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Thursday, 22 September 2011
Page: 11221


Ms PARKE (Fremantle) (13:52): Today I had the pleasure of hosting with the member for Moore, Dr Mal Washer, a seminar on the Drugs for Neglected Diseases initiative, DNDI, relating to non-profit drug research and development.

We know that each year millions of people in developing countries die from preventable and treatable diseases such as tuberculosis, malaria, HIV/AIDS and lesser-known diseases such as sleeping sickness, leishmaniasis and Chagas. In fact these are poverty-related deaths. The central problem is a lack of effective drugs, vaccines and diagnostics to identify, prevent and treat infectious diseases. Unfortunately, most R&D funding is for diseases found predominantly in developed countries. Only 10 per cent of the world's health research spending is on diseases that account for 90 per cent of the global health burden.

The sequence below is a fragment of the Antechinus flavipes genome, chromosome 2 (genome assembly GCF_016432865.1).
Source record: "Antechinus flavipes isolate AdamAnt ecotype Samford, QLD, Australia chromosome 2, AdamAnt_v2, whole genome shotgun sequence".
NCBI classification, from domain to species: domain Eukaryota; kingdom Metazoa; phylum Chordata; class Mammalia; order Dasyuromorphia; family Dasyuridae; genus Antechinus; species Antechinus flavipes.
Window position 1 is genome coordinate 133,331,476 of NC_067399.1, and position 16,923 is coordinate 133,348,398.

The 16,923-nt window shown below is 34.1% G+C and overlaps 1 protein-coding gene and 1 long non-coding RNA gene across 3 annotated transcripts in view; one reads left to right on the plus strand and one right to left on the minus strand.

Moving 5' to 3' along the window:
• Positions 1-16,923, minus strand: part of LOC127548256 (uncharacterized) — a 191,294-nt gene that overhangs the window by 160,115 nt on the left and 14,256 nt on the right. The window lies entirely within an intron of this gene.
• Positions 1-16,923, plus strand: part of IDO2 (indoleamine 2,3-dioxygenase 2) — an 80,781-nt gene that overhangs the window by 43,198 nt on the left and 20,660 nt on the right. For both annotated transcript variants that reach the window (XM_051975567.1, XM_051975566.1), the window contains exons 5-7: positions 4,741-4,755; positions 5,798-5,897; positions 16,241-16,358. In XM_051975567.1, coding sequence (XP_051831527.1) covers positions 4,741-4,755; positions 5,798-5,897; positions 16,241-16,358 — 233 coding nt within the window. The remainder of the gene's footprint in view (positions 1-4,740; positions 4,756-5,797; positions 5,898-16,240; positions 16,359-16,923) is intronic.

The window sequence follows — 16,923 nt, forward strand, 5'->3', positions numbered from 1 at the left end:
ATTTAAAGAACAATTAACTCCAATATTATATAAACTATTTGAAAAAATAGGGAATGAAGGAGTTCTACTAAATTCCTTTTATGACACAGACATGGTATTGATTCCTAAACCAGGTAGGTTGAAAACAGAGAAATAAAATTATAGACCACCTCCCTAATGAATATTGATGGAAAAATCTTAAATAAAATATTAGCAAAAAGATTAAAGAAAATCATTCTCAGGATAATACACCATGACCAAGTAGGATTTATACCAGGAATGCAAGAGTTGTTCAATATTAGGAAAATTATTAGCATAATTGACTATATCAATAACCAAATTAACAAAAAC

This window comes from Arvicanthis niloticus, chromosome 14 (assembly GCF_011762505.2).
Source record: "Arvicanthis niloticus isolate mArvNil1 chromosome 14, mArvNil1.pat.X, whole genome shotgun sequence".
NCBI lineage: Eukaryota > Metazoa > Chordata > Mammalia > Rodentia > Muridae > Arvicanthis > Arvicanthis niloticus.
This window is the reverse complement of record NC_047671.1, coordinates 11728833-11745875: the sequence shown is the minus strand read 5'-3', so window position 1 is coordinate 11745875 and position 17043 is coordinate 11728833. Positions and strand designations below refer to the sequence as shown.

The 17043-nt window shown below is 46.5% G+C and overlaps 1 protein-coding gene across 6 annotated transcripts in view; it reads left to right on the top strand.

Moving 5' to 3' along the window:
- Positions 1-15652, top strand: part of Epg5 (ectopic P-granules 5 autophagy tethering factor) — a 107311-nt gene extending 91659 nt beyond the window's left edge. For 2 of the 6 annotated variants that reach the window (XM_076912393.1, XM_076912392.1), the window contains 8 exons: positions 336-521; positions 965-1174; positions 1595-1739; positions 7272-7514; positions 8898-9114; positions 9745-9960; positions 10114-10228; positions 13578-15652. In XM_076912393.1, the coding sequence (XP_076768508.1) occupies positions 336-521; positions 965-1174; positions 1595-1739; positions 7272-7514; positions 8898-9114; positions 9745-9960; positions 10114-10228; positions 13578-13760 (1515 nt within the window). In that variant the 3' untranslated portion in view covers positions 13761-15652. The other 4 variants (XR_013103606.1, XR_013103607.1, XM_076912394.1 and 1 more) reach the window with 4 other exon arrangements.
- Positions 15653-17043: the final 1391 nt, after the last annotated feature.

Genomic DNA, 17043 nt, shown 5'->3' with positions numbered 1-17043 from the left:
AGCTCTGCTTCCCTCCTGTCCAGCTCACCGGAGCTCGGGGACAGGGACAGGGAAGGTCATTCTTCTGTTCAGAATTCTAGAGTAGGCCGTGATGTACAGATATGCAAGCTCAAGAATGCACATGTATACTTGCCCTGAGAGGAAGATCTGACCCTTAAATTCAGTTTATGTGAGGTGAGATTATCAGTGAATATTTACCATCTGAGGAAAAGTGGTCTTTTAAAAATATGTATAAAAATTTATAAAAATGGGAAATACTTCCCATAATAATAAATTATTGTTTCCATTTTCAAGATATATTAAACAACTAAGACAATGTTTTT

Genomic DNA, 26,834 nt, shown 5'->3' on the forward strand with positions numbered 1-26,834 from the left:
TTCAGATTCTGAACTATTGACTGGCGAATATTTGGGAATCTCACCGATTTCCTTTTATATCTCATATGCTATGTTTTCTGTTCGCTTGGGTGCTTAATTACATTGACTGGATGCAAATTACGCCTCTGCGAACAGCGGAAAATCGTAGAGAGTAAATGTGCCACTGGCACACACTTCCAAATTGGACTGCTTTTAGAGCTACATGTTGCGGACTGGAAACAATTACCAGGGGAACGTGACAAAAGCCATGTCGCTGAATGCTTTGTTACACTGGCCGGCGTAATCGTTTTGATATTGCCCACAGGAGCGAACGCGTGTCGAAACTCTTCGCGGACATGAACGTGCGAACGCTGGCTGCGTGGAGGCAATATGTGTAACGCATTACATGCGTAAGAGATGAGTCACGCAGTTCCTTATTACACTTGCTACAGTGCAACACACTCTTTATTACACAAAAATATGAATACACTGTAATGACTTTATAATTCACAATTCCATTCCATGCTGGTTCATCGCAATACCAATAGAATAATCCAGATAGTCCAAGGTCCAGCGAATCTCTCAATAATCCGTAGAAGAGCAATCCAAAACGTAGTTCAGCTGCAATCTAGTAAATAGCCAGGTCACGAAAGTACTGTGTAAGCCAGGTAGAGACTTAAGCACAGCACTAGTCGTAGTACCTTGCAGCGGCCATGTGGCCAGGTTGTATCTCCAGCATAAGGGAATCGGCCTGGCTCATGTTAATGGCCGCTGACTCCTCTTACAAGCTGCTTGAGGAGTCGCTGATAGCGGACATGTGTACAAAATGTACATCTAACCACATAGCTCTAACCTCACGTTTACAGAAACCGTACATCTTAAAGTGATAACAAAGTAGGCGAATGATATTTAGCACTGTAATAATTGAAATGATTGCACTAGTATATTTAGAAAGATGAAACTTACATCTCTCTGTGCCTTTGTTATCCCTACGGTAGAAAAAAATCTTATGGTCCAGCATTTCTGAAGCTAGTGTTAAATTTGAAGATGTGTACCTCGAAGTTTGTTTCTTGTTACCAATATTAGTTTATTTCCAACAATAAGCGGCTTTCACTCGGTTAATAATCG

Our speakers—Dr Rowan Gillies from Medecins Sans Frontieres, Dr Mary Moran of the research group Policy Cures, Andrea Lucard from Medicines for Malaria Venture and Dr Wayne Best of Epichem—explained how public-private product development partnerships are enabling the development and delivery of new, affordable drugs for neglected diseases. This has led to a decrease in malaria by 20 per cent in Africa in the past decade and to almost eradication of meningitis within the African meningitis belt. A PDP Chagas consortium between Epichem, Murdoch and Monash universities and the DNDI has developed a compound that has cured the parasitic Chagas disease in mice and it will soon be trialled on people, promising profound benefits for millions of people in Central and South America. This is a good-news story about how Australia can leverage its world-class infectious and tropical disease R&D expertise in support of its development aid objectives.